For instance, neither rent control nor the warranty of habitability applies to commercial real estate. Also, owning or renting such land or structure does not carry a guarantee of quiet enjoyment.
Commercial Real Estate Law Issues in Celina, Texas
Attorney Eddie Cawlfield is dedicated to protecting the interests of commercial real estate buyers and renters in Celina. He handles legal issues such as:
- Financing: Very few small to medium-sized business owners have enough money at hand to purchase business property. To remedy this, buyers may take a mortgage on the property being purchased. Keep in mind, however, that the property you buy with the loan also secures the loan and could be foreclosed if you default.
- Duty to Inspect: The obligation to disclose defects does not excuse a buyer from their responsibility to inspect the property before buying it. If a reasonable inspection could have uncovered any defects, you may fail to recover any damages later.
- Encumbrances: An encumbrance is a right or small ownership interest held by a third party over the use of a parcel of land. For example, a cable company could purchase an encumbrance from property owners that allows them to string cable wires on the street to nearby houses.
- Concealment of Defects: This law protects you from liability for any material damages concealed by a seller or leaser. It also covers any damages that result from this active concealment.
Real Estate Issues We Handle at The Cawlfield Law Firm, PLLC
Real estate in Celina and the surrounding areas involves a full spectrum of activities. These span from property acquisition and development to sale. By working with a real estate attorney in Celina, TX, you get full access to legal counsel concerning every aspect of real estate transactions.
Some of the real estate services we offer include:
- Asset protection
- Entity formation
- Real estate document preparation: leases, sales contracts, deeds, etc.
- Real estate closing services
- Title transfers
- Real Estate Deeds
- Landlord and tenant issues
- Breach of contract
- Purchase and sale agreements
- Real estate liens
- Commercial and residential real estate consulting.
Our legal services cover everything from legal advice to conflict resolution. We also advise our clients on legal matters that include:
Real Estate Settlement Procedures Act – requires lenders to provide information about the loan settlement process to prospective buyers. It aims to protect the rights of potential homeowners.
Breach of fiduciary duty – This refers to when one party disregards their responsibility to act in the best interest of another.
False advertising – When a real estate agent, landlord, or seller provides false or misleading information regarding real estate.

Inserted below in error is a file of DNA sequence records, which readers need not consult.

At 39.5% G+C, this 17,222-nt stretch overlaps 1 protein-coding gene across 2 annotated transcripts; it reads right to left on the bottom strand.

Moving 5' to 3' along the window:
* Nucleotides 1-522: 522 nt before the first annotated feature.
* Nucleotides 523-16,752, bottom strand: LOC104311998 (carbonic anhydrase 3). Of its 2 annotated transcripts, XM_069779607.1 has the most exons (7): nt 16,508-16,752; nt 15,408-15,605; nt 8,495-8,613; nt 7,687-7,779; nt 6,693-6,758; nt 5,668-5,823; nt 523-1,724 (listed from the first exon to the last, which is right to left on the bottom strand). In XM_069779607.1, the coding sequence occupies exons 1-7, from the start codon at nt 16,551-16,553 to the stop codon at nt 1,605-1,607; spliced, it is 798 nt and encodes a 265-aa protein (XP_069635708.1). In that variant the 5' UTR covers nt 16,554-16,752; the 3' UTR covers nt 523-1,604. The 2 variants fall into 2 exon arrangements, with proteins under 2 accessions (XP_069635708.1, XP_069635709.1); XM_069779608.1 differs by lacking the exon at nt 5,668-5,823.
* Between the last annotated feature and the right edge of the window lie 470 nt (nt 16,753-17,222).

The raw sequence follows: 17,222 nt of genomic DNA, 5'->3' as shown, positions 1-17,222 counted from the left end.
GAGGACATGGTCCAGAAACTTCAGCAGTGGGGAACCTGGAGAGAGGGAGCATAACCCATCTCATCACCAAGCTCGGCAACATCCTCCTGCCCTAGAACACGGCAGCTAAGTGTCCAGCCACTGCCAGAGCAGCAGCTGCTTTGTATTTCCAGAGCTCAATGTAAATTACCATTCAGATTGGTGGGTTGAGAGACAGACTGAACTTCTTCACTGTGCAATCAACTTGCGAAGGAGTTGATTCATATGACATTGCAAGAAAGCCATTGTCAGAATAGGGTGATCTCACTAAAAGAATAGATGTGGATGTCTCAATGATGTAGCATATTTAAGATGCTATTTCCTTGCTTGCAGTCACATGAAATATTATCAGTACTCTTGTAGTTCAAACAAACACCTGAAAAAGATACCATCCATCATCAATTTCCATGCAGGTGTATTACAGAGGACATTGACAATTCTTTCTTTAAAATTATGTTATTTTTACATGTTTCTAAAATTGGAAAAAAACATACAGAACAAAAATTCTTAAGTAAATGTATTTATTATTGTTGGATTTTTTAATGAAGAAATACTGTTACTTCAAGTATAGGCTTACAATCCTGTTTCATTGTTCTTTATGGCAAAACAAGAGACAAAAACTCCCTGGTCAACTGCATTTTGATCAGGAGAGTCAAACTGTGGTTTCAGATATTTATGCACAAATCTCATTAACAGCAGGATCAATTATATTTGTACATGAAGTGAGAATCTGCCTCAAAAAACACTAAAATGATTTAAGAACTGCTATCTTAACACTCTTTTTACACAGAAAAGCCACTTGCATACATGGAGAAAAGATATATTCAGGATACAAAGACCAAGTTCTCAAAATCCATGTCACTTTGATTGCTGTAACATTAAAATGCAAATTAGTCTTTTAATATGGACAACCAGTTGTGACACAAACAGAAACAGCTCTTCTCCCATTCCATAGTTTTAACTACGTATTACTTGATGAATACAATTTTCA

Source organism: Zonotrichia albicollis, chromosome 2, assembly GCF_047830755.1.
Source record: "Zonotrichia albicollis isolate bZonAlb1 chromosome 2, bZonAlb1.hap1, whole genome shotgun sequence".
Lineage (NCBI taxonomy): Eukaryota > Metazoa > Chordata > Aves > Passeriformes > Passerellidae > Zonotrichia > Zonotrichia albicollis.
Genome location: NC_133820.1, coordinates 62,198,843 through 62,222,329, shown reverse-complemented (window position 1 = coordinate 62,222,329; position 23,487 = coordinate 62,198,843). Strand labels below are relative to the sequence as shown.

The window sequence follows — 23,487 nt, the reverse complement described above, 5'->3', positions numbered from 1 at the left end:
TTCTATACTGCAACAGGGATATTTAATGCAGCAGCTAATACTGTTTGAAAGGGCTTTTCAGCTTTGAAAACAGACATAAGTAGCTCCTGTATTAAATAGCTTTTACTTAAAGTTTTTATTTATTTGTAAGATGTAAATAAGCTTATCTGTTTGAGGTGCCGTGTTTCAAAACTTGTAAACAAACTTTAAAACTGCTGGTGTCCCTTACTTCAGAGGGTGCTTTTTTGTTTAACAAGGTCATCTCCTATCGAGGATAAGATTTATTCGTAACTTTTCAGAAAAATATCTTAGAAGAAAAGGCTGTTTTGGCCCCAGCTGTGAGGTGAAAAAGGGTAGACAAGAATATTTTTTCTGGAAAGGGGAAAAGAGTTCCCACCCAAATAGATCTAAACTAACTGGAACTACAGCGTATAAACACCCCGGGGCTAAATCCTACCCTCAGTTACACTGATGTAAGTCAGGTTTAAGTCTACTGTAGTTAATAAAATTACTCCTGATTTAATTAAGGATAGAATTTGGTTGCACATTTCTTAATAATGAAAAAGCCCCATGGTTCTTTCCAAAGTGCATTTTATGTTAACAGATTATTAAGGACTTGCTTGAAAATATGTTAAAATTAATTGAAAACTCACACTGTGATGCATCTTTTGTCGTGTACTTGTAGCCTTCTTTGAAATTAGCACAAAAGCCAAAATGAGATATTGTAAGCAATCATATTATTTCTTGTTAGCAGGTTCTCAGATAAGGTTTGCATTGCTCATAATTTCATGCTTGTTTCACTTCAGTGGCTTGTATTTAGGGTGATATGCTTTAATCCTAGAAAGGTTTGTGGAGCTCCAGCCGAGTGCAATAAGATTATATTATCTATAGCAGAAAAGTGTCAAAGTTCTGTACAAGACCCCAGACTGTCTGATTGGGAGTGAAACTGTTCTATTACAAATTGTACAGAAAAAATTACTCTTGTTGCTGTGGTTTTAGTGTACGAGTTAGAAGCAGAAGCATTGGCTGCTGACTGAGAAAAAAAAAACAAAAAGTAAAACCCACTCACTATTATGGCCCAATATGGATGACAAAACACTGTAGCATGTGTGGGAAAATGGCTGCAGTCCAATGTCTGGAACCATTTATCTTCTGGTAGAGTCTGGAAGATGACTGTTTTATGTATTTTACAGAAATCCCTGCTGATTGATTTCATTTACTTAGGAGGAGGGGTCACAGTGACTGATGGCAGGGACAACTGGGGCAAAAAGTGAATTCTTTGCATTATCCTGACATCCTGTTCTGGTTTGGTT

Failure to disclose – If a party deliberately conceals essential information concerning a property, they could face legal consequences.
Environmental hazards – Disputes and lawsuits could arise in response to certain dangers, such as mold, asbestos, lead-based paint, etc.
Americans with Disabilities Act – Protects disabled potential homeowners from discrimination.
Why Do You Need a Real Estate Attorney?
Many people in real estate don’t understand the significance of real estate law firms. This is probably because most transactions appear simple enough to be handled by an agent. However, you could get into serious trouble performing even the simplest of real estate tasks. Several laws and regulations regulate everything from complex property purchases to a simple brokerage agreement.
A real estate attorney can help ensure you don’t make any missteps. They can also resolve any disputes that arise from owning a business or home. While you could surely learn on the job, it is often better to entrust your real estate issues to an experienced professional.
Some of the ways we assist our clients include:
- Resolving boundary issues and disputes on behalf of homeowners
- Advising business owners on commercial real estate law
- Ensuring real estate investors have the appropriate zoning for their intended uses
Failing to comply with state real estate laws could result in delays and lawsuits. It could also hold serious legal consequences for everyone involved. If you are new to the area, consult a Celina real estate attorney for comprehensive legal guidance.
By helping you save both time and money, our services will allow you to focus on reaping your investment benefits.
Talk to a Celina Real Estate Attorney
Real estate law is complicated. It often involves laws and regulations that vary across states, counties, and cities. Fortunately, working with a real estate attorney in Celina, TX, allows you to navigate any real estate legal issues successfully.
At The Cawlfield Law Firm, PLLC, we dedicate our extensive knowledge base and experience to protecting and assisting real estate owners. We are adept at handling any legal situation that may arise in this type of practice.